Flo of Girl-in-Motion recently posted some questions regarding how certain aspects of this round of training (for the May 30 Newport, OR marathon) compare to the last round (for the Steamtown marathon in PA last October). If my training run paces are anything to go by (and I sure hope they are), then I’ve made tangible improvements in speed and endurance* during this training cycle. Put more simply: I’ve obviously improved more over the course of training this time around, relative to the level of improvement I made during the last cycle.
I had been meaning to do a comparison myself, and this was a great excuse to buckle down and look at the numbers.
|Avg recovery run pace||10:00||10:00|
|Avg recovery run HR%||65%||65%|
|Avg weekly mileage||84||80|
|Mileage in peak week||100||101|
|% miles at recovery pace||44%||56%|
|Avg runs per week||9||11|
|Avg length of run||8.15 miles||7.50 miles|
|Frequency of full recovery weeks||Once every 3 weeks||Once every 4.5 weeks|
To the casual observer, it appears that I am a solid 100 mile-a-weeker. But in reality I’m only averaging a measly 4 mpw more than I was in the summer and fall. This is because more frequent recovery weeks bring the average mileage down.
Also note that despite an increase in fitness, my recovery pace has remained the same. There are wide swings from day to day (anywhere from the low 9:00 range all the way up toward 11:00). But it averages out to a ten minute mile. I would not be surprised if it stays in this range for the next cycle as well.
The three major differences are found in these areas: number of sessions per week, frequency of full recovery weeks and, perhaps most interestingly, percentage of miles run at recovery pace. Let’s look at each of these.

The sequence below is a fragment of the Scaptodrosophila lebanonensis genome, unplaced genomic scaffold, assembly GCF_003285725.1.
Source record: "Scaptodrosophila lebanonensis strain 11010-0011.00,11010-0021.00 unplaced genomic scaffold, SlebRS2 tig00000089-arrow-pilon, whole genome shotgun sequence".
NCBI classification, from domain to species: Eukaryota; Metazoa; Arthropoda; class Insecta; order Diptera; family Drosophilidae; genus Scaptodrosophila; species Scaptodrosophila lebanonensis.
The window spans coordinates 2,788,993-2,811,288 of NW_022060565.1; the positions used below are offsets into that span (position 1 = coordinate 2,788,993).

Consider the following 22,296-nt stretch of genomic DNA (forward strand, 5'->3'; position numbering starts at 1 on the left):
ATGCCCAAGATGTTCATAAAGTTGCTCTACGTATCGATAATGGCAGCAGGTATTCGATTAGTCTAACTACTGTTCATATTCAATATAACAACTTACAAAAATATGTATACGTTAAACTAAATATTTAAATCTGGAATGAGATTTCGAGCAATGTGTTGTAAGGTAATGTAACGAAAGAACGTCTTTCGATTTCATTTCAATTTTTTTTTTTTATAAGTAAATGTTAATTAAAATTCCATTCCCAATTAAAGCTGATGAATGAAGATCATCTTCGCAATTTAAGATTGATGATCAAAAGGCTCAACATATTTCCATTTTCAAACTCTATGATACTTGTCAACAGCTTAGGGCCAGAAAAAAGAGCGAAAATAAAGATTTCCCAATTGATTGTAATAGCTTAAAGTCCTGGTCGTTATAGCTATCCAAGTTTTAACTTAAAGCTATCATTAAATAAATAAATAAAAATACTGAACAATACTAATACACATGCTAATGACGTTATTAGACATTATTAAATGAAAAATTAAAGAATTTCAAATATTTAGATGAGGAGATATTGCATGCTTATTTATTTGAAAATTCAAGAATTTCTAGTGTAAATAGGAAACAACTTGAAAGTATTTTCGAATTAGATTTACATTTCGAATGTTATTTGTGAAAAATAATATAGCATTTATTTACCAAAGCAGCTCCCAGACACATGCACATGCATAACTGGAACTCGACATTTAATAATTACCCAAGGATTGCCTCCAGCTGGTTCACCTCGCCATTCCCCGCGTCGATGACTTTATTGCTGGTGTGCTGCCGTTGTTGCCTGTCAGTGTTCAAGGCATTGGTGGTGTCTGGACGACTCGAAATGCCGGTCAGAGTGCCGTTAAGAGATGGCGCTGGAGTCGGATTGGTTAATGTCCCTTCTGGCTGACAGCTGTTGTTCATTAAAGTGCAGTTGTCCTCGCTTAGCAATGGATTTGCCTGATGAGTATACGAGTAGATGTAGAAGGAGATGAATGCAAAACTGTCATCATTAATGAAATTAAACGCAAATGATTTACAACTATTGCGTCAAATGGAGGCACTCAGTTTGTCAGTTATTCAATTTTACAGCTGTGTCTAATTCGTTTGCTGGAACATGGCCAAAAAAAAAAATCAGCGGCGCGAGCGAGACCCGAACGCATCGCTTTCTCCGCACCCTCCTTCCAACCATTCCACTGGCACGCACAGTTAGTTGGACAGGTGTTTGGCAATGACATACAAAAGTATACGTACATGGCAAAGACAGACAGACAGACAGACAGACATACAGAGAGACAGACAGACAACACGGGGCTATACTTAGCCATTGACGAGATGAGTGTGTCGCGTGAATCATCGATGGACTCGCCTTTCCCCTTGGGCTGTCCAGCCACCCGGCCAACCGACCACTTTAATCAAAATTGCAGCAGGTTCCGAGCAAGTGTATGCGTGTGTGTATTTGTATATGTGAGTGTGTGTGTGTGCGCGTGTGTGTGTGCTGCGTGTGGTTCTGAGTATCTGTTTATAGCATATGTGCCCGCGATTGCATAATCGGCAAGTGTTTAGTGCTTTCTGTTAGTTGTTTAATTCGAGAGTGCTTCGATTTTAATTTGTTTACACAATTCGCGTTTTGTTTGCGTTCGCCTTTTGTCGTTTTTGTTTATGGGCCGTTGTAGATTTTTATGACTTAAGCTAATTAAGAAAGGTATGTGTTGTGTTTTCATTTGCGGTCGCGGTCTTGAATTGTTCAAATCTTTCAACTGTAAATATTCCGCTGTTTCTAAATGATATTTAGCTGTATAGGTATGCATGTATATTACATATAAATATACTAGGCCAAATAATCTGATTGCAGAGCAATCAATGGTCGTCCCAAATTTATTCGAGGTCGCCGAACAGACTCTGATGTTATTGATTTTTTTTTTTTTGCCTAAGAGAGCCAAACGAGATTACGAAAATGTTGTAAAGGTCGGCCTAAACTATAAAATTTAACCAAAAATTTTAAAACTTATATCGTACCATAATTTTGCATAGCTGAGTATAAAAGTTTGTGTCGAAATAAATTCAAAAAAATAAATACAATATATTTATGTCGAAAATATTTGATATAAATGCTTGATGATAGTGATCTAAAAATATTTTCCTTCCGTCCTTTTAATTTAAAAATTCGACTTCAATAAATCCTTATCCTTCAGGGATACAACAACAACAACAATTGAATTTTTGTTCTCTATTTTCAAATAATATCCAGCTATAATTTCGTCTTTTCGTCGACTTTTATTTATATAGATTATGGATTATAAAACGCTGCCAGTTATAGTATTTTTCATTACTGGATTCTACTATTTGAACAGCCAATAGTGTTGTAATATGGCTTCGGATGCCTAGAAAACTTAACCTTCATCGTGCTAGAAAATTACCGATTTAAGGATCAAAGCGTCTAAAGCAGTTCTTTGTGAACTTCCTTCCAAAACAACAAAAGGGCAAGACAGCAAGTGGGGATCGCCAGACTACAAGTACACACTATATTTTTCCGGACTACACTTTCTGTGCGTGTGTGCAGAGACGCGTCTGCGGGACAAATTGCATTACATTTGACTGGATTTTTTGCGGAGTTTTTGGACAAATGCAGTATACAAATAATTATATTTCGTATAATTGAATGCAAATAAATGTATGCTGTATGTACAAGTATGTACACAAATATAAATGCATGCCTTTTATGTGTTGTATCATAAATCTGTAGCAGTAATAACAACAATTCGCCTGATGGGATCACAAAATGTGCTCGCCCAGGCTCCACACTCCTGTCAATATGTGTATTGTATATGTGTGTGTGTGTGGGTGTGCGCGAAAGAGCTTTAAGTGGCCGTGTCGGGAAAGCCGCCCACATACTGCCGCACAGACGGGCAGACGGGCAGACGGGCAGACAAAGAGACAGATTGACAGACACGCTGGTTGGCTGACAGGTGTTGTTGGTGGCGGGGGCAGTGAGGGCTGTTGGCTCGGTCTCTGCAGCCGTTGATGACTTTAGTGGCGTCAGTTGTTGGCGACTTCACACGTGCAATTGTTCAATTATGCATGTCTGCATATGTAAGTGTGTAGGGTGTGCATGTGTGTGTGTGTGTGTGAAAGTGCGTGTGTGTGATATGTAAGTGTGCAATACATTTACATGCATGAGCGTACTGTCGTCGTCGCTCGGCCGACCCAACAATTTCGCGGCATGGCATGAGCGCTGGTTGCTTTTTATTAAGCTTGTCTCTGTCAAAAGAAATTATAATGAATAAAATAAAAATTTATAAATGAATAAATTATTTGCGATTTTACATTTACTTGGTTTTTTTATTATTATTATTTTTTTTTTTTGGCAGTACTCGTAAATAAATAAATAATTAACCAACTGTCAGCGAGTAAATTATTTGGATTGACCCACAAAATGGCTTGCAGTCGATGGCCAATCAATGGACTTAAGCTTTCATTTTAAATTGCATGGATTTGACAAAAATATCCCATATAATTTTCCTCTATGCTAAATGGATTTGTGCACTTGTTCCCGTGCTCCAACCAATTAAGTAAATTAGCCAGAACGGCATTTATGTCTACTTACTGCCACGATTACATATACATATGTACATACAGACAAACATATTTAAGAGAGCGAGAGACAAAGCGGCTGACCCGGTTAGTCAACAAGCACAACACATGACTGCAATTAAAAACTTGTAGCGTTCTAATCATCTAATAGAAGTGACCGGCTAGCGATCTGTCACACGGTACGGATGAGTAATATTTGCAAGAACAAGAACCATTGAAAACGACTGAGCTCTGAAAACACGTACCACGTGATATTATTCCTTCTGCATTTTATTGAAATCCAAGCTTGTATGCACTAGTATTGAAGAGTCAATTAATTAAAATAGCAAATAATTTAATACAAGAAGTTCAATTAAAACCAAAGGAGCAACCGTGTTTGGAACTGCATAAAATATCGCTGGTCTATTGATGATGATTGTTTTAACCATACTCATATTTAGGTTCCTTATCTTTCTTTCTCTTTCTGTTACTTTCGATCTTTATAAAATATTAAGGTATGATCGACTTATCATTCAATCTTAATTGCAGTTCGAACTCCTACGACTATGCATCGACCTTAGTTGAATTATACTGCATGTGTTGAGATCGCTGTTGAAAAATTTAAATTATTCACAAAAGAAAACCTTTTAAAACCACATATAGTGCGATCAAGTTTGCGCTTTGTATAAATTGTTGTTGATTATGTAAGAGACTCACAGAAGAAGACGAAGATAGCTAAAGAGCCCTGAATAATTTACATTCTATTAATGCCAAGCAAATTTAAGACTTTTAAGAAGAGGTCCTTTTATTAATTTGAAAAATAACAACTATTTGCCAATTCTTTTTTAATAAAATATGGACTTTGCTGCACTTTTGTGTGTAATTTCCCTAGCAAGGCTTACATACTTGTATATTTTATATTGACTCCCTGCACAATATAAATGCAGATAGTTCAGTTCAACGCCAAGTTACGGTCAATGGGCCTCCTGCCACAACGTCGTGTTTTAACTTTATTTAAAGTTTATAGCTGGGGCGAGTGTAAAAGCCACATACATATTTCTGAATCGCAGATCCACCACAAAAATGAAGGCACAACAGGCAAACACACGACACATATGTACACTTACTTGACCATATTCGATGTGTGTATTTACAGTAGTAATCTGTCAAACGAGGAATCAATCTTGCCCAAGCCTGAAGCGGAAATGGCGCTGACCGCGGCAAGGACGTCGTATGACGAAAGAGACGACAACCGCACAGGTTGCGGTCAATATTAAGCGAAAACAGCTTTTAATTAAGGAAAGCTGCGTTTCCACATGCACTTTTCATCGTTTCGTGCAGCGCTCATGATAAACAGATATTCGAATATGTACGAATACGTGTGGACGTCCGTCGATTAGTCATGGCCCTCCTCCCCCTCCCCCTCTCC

Number of sessions: Running shorter, more frequent runs works well for some people. I tried this for Steamtown and found that I was constantly tired. When Kevin put me on a basebuilding plan in November, I was surprised to see no doubles, but lots of recovery runs on the longer side. I followed the plan with some trepidation, yet quickly discovered that this arrangement works better for me.
If I run one 10 mile recovery run, I’m recovered and ready for a hard workout 24 hours later. If I instead do two runs (one in the morning and one about eight hours later in the afternoon), I’ll be tired the next morning, regardless of how the mileage is broken up between the two. What you don’t see in this comparitive table is the distribution of double days over the course of the Steamtown training. During recovery weeks they dropped off, obviously. But in peak weeks it was not unusual for me to be running 12-14 sessions per week.
Frequency of full recovery weeks: I took my cues from the frequency of recovery weeks in Pete Pfitzinger’s book Advanced Marathoning. Meaning they were few and far between. This may work for some people, but I recognize now that it wore me down. Why this is is anyone’s guess; perhaps it’s a side effect of being over 40, or maybe it’s an individual thing. The current arrangement (two high mileage/high intensity weeks followed by one lower mileage/high intensity week) has worked out well. With rare exception, I have emerged from the recovery week mentally ready and physically able to handle the demands of the next two “on” weeks.
Percentage of miles at recovery pace: This is the measurement that I find most interesting. The amount of time I’m spending running hard has increased by about 8%. I believe I have improved fitness as a result of that increased amount of time running harder miles (as well as the variation in workout types), and I believe the previous factor (recovery week frequency) is responsible for my being able to handle that increase.
It will be interesting to see if, with some tweaks to some of these factors, yet more improvement can be yielded. After I’ve run Newport and we’ve done the post mortem, perhaps we’ll make further adjustments. If I lowered mileage but increased intensity,** would that offer a bigger benefit? What if I reduced the doubles even more and did slightly longer runs? I suppose this is why runners are thought of as “experiments of one.”
*And, dare I say, running economy, although this is a bit harder to gauge outside a laboratory. Unfortunately, my laboratory is in the process of being redecorated at the moment.
**As recently suggested in some comments by “Coach Tom.”